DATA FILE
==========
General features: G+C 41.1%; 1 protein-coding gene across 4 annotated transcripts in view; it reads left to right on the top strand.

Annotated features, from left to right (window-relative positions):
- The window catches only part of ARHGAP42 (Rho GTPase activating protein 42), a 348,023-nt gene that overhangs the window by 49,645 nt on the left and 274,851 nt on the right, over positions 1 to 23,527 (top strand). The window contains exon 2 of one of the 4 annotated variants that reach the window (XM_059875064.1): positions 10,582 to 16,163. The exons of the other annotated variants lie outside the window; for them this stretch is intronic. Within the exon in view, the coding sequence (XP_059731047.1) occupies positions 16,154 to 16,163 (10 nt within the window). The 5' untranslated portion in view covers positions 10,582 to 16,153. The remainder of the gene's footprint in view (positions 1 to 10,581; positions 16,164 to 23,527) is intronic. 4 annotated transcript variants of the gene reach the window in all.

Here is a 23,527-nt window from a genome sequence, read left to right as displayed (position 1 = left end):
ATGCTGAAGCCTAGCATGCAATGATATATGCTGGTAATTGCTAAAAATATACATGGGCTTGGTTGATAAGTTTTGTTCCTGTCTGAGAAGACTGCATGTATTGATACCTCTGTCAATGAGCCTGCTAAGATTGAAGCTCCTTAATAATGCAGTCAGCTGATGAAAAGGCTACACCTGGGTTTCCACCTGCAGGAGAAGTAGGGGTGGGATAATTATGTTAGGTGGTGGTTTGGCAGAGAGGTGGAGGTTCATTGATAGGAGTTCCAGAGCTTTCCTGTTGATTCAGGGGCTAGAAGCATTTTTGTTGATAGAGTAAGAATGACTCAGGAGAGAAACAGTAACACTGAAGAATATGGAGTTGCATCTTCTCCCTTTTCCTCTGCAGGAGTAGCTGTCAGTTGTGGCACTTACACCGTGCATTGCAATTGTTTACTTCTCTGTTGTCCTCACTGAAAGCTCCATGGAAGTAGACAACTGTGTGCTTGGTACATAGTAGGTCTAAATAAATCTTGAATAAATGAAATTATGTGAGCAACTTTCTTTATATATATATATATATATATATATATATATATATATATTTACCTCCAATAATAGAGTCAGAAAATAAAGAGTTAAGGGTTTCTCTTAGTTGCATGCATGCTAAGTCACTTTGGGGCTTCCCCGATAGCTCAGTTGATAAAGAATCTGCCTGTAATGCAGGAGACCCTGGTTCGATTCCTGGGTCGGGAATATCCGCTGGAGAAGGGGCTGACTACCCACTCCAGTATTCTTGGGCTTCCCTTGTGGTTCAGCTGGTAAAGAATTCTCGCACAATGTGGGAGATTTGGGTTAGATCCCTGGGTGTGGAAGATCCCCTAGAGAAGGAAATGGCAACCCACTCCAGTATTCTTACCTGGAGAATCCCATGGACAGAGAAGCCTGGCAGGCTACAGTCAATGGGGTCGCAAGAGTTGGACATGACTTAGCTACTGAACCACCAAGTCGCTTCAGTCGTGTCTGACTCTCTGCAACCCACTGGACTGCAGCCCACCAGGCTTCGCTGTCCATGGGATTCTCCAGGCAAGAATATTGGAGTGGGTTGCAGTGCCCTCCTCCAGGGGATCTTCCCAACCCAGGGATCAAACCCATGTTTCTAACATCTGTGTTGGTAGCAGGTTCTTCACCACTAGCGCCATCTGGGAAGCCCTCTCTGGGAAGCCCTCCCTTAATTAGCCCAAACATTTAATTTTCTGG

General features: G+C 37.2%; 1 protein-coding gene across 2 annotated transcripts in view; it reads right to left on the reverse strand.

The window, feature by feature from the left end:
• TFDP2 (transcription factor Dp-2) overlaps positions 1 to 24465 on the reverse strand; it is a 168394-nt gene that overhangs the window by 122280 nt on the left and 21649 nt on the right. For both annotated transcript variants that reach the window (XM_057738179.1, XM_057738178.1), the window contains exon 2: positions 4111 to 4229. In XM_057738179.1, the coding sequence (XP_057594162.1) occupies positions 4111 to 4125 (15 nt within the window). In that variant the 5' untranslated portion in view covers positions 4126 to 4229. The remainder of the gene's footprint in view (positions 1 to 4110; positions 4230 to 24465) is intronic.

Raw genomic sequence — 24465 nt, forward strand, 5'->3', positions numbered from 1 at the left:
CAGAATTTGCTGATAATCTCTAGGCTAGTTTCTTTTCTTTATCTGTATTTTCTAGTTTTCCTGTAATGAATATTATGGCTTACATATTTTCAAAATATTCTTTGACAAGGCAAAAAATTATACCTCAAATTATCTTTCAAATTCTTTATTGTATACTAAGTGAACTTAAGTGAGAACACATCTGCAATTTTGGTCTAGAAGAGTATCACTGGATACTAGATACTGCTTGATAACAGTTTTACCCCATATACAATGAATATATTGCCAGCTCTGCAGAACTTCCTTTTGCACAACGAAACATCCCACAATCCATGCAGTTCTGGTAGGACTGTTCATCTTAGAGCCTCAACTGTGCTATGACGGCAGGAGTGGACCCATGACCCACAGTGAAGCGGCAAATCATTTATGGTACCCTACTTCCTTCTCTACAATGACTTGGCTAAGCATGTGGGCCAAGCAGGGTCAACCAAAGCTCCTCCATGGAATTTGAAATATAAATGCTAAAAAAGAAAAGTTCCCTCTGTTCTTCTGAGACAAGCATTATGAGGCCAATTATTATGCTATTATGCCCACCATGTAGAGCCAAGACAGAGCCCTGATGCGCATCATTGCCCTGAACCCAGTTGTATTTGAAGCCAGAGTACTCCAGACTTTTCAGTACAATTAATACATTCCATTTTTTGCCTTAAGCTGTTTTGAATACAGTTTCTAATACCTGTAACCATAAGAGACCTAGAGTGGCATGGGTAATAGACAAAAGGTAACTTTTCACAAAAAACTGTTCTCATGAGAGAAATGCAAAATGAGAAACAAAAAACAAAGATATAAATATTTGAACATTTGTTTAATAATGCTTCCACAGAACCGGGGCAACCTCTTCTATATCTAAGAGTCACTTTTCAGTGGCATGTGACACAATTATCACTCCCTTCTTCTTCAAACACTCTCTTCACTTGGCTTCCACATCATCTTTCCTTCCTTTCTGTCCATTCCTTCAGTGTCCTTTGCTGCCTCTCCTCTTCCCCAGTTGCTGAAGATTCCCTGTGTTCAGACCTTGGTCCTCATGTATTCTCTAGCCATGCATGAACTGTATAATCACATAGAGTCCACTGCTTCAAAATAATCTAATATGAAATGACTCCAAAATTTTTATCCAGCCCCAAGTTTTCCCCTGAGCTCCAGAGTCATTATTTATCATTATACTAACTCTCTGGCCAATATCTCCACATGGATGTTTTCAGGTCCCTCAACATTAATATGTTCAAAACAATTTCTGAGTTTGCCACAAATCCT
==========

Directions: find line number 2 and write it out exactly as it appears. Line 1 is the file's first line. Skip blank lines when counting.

Annotated features, from left to right (window-relative positions):